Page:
Did ESPN knuckle under to pressure from the NFL when they withdrew their cooperation from a controversial PBS documentary on concussions in pro football?
ESPN’s ombudsman Robert Lipsyte (who knew ESPN even had an ombudsman?) investigated the charge and was unable to determine the truth of the matter. What he did find was that there is compelling evidence that pressure was applied to executives at the network by both the NFL and ESPN’s parent company, Walt Disney, Inc. to distance the network from the documentary project.
The PBS film, produced by Frontline, is titled “League in Denial: The NFL Concussions and the Battle for the Truth.” Not exactly a title that would get the NFL’s legs tingling. ESPN’s role in producing and making the documentary is extremely hazy — “sloppy” says Lipsyte. Indeed, the extent of the network’s involvement appears to vary depending on who you speak to. An executive producer with Frontline told Lipsyte the relationship was more of an “editorial exchange.” However it’s characterized, the New York Times reported on August 23 that ESPN was pulling out of the project, denying Frontline the use of its brand.
So, what happened? The ostensible reason for the change of heart comes from ESPN President John Skipper, who pointed to the lack of “editorial control”:
“Because ESPN is neither producing nor exercising editorial control over the Frontline documentaries, there will be no co-branding involving ESPN on the documentaries or their marketing materials.”
Skipper saw a trailer for the documentary and began to have second thoughts. The tagline for the film — “Get ready to change the way you see the game” — was particularly upsetting, as was a sound bite from a doctor who commented on the extent of brain injuries in the league: “I’m really wondering if every single football player doesn’t have this.”
This is the background to a story that now becomes a familiar push-pull narrative in the news business. ESPN makes enormous amounts of money by carrying NFL games, and running other NFL programming. Eight days prior to Skipper’s announcement, there was a meeting between the league and ESPN executives, after which, Skipper also talked to Disney Chairman Bob Iger.
The New York Times reports on the pivotal meeting between the league and Skipper:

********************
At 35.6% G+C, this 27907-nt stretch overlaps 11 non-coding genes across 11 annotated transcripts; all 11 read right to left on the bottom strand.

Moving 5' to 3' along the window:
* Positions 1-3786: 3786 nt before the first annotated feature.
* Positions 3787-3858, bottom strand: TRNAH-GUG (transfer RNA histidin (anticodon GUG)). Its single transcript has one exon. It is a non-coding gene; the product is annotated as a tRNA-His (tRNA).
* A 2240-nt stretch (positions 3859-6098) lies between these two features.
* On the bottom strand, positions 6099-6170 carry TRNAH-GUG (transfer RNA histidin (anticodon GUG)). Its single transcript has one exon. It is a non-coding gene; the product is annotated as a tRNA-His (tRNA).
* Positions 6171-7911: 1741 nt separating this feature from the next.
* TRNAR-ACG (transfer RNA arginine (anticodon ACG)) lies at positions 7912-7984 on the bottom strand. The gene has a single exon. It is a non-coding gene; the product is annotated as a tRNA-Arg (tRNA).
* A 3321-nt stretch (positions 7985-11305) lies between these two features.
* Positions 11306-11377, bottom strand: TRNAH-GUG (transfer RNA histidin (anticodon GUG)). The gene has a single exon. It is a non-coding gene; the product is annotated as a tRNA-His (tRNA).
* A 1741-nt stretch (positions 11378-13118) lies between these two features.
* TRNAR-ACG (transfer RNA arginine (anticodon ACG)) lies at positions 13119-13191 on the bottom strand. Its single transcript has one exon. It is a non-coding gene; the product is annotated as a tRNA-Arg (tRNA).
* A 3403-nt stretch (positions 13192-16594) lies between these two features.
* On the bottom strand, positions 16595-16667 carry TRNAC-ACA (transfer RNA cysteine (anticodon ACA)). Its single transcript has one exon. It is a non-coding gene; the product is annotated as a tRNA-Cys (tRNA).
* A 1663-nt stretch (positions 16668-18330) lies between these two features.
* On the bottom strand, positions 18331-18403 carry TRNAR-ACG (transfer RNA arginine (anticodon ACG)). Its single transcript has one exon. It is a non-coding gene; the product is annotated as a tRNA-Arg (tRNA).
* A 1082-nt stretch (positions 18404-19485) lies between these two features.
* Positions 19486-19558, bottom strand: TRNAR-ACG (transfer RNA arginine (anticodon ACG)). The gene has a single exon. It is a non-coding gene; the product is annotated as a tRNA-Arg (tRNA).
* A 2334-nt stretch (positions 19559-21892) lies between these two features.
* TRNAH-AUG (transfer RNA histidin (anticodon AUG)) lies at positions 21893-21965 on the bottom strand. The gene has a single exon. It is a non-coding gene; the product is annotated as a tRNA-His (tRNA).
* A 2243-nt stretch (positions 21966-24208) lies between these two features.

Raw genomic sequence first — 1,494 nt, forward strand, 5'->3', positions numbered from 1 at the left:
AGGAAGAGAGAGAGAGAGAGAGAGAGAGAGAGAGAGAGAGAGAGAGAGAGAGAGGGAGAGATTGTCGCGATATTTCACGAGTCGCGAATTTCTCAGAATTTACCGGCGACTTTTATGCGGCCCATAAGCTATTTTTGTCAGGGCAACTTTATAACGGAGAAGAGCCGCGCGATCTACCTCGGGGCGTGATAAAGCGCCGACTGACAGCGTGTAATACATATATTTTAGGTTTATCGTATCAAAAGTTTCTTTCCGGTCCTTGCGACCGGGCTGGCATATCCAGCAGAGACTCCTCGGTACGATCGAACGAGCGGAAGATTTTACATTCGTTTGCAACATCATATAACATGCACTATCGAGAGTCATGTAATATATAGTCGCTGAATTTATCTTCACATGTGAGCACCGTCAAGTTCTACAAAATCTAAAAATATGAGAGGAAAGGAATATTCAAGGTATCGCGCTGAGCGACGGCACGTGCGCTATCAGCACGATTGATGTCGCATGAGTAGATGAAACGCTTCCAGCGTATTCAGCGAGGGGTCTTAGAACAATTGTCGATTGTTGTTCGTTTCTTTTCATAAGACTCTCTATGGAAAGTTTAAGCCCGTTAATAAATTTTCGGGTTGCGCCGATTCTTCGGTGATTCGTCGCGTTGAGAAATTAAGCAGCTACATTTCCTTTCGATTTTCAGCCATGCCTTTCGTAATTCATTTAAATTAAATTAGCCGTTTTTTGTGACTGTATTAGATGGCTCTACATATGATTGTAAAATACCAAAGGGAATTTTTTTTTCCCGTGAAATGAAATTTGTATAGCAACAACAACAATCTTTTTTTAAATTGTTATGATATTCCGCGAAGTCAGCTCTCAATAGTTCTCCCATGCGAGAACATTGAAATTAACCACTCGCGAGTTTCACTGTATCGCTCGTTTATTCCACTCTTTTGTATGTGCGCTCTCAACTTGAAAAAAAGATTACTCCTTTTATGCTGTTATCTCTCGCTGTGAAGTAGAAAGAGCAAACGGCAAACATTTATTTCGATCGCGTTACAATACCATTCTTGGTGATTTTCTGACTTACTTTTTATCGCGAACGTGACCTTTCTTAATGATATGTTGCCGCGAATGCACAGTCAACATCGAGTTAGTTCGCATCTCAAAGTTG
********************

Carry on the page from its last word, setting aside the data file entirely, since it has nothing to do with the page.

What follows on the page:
The meeting took place at Patroon, near the league’s Midtown Manhattan headquarters, according to the two people, who requested anonymity because they were prohibited by their superiors from discussing the matter publicly. It was a table for four: Roger Goodell, commissioner of the N.F.L.; Steve Bornstein, president of the NFL Network; John Skipper, ESPN’s president; and John Wildhack, ESPN’s executive vice president for production.
The meeting was combative, the people said, with league officials conveying their irritation with the direction of the documentary, which is expected to describe a narrative that has been captured in various news reports over the past decade: the league turning a blind eye to evidence that players were sustaining brain trauma on the field that could lead to profound, long-term cognitive disability.
Aside from the obvious bad publicity that the NFL is getting on this story, there is also the matter of more than 4,200 named player-plaintiffs in lawsuits over concussion-linked injuries. This is a huge story that has repercussions for every team, every player, and the league itself. It is a big deal that ESPN pulled its cooperation with Frontline, after the two organizations participated in 9 other similar projects, according to Sports Illustrated.
But the move by ESPN to distance itself from Frontline because a project angered one of their “partners” is troubling to say the least. It brings to mind other incidents going back to the beginnings of television where corporations sponsoring programming or buying ad time on network news shows would put pressure on the network to “drop it or else.”
General Motors, General Electric, Ford, Monsanto, Northwest Airlines — all of those and many more in the 1950′s — 1970′s found it necessary to confront TV executives about the way news about their companies was handled. And it hardly mattered if the companies advertised on the network. Both CBS and ABC eventually killed projects that would have exposed the tobacco industry for their lies about nicotine not being addictive and the cancer-causing additives they used. The threat of being sued for billions in damages was a good deterrent.
But there is a major difference between the controversies in those days and the current one involving ESPN. The news divisions used to be loss leaders for the networks. Now, they’re profit centers. Beginning in the 1980′s it was determined that rather than being a separate division answerable only to the chairman of the network, the news division would be folded into programming and have to pay its own freight. The result was a slaughter — closed bureaus, staffs slashed, and the proliferation of 60 Minutes type shows that seemed far more like entertainment than news. Nowadays, corporations don’t have to browbeat news executives to cover a story a certain way. The news people know where their bread is buttered and act accordingly.
There seems little doubt that ESPN wanted to do the right thing. The producers and writers who worked with Frontline make that absolutely clear. And staffers at ESPN knew that something bad was going to happen in the days leading up to the pivotal announcement by Skipper: